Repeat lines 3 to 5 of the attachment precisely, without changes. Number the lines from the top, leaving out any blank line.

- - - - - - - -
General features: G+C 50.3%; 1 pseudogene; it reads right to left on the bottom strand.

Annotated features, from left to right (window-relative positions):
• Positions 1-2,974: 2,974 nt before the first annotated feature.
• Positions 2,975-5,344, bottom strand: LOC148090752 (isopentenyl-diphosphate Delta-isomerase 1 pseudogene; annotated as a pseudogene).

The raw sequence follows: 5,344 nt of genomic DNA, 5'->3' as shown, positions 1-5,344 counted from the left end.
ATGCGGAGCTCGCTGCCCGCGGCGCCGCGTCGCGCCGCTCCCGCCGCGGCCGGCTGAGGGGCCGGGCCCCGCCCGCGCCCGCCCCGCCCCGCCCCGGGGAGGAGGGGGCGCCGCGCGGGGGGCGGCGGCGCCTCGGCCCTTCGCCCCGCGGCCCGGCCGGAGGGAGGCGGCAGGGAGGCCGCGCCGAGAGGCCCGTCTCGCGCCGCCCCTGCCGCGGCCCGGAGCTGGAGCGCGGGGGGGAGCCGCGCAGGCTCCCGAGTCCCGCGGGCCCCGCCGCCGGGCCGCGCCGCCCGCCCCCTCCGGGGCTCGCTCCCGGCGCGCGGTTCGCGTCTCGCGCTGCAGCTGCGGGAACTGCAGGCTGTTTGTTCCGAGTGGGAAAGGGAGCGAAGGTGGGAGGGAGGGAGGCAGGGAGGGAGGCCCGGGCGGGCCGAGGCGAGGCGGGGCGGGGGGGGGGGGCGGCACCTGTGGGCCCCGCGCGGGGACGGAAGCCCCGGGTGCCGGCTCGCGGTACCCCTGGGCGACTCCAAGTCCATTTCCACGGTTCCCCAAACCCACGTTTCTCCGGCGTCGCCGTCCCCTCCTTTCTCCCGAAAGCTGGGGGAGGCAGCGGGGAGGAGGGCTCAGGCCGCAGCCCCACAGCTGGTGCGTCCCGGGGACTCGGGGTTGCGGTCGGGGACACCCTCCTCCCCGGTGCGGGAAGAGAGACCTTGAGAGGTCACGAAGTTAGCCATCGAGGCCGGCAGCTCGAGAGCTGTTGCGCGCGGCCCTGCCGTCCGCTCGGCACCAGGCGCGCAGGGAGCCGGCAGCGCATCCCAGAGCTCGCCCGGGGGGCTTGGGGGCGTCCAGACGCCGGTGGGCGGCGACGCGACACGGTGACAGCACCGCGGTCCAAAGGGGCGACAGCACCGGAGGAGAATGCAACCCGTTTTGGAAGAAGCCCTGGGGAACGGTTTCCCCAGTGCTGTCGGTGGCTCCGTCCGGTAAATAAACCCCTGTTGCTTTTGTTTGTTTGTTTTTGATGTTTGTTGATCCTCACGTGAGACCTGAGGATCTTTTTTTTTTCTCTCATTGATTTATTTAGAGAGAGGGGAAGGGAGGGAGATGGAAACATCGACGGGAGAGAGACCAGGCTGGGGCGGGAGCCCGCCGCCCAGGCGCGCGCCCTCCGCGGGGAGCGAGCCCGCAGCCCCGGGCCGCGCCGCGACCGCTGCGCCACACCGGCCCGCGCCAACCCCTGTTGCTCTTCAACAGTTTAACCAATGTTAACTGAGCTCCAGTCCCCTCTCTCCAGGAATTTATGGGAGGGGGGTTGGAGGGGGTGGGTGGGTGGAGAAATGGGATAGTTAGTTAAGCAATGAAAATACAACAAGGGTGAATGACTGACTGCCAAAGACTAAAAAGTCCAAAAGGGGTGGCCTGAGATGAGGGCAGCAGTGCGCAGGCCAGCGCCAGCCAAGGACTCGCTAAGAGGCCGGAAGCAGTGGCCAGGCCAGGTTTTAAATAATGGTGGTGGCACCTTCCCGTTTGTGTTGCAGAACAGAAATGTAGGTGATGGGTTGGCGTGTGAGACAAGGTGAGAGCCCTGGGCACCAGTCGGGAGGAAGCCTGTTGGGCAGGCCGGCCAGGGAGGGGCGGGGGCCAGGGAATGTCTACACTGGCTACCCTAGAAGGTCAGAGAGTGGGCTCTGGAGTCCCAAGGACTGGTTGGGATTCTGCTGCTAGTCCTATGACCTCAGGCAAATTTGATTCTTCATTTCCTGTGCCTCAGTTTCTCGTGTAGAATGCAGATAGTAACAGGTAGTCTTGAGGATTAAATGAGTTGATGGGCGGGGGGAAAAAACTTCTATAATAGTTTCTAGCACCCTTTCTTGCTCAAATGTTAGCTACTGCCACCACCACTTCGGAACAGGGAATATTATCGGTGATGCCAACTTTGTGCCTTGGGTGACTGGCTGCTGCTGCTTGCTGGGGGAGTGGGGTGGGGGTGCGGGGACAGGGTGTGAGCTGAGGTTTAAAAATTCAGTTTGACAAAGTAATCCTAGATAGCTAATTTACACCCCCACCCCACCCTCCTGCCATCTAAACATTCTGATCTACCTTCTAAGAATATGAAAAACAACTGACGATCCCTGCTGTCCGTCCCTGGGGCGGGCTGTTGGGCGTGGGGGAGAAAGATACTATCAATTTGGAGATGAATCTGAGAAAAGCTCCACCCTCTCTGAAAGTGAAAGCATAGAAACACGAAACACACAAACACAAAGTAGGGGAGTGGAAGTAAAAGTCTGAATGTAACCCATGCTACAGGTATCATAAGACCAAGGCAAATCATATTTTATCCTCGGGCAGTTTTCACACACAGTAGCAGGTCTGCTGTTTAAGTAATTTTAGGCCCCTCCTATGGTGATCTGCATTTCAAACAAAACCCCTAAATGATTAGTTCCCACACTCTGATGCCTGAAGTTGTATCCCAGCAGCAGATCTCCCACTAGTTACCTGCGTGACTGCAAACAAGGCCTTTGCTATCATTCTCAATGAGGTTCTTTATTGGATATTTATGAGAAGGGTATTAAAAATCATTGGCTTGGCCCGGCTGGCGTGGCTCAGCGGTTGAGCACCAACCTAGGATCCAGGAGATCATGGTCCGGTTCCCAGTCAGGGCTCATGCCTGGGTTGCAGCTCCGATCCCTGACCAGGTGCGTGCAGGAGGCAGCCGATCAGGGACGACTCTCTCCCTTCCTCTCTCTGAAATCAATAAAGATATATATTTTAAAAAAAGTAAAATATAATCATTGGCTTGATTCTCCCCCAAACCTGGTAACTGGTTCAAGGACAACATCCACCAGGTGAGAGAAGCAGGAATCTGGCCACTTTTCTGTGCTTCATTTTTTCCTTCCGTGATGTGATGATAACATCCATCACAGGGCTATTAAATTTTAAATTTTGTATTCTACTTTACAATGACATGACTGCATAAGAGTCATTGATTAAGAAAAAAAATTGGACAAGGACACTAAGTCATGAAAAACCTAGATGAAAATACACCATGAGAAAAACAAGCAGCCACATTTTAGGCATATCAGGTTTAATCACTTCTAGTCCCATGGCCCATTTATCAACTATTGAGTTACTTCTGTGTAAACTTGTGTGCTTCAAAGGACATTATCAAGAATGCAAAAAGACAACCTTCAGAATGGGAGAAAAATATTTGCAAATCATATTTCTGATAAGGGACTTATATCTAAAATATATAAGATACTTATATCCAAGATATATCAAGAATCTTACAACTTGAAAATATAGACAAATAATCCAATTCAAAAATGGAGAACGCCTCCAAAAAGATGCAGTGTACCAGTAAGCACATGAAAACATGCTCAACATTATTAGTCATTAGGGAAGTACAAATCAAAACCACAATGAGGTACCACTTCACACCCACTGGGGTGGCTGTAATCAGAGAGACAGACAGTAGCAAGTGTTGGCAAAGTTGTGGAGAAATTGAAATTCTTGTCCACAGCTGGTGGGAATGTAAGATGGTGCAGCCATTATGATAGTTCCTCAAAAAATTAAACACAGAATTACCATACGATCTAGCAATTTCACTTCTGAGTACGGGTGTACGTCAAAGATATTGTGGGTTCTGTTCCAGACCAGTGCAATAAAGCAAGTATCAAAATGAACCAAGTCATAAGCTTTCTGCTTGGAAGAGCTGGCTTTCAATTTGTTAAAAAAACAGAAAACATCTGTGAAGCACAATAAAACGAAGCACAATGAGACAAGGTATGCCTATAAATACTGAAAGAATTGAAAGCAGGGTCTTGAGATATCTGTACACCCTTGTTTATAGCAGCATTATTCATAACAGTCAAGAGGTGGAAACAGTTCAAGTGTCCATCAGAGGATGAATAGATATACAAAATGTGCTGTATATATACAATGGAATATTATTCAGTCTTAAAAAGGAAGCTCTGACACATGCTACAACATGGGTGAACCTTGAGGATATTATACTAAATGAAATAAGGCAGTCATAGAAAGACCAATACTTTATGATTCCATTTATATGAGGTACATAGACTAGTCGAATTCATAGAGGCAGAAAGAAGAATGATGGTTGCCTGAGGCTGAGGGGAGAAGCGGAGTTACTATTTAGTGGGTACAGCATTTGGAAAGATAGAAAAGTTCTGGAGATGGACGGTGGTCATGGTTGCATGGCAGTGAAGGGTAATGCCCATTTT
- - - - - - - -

• Positions 1-2,974: 2,974 nt before the first annotated feature.
• Positions 2,975-5,344, bottom strand: LOC148090752 (isopentenyl-diphosphate Delta-isomerase 1 pseudogene; annotated as a pseudogene).

The raw sequence follows: 5,344 nt of genomic DNA, 5'->3' as shown, positions 1-5,344 counted from the left end.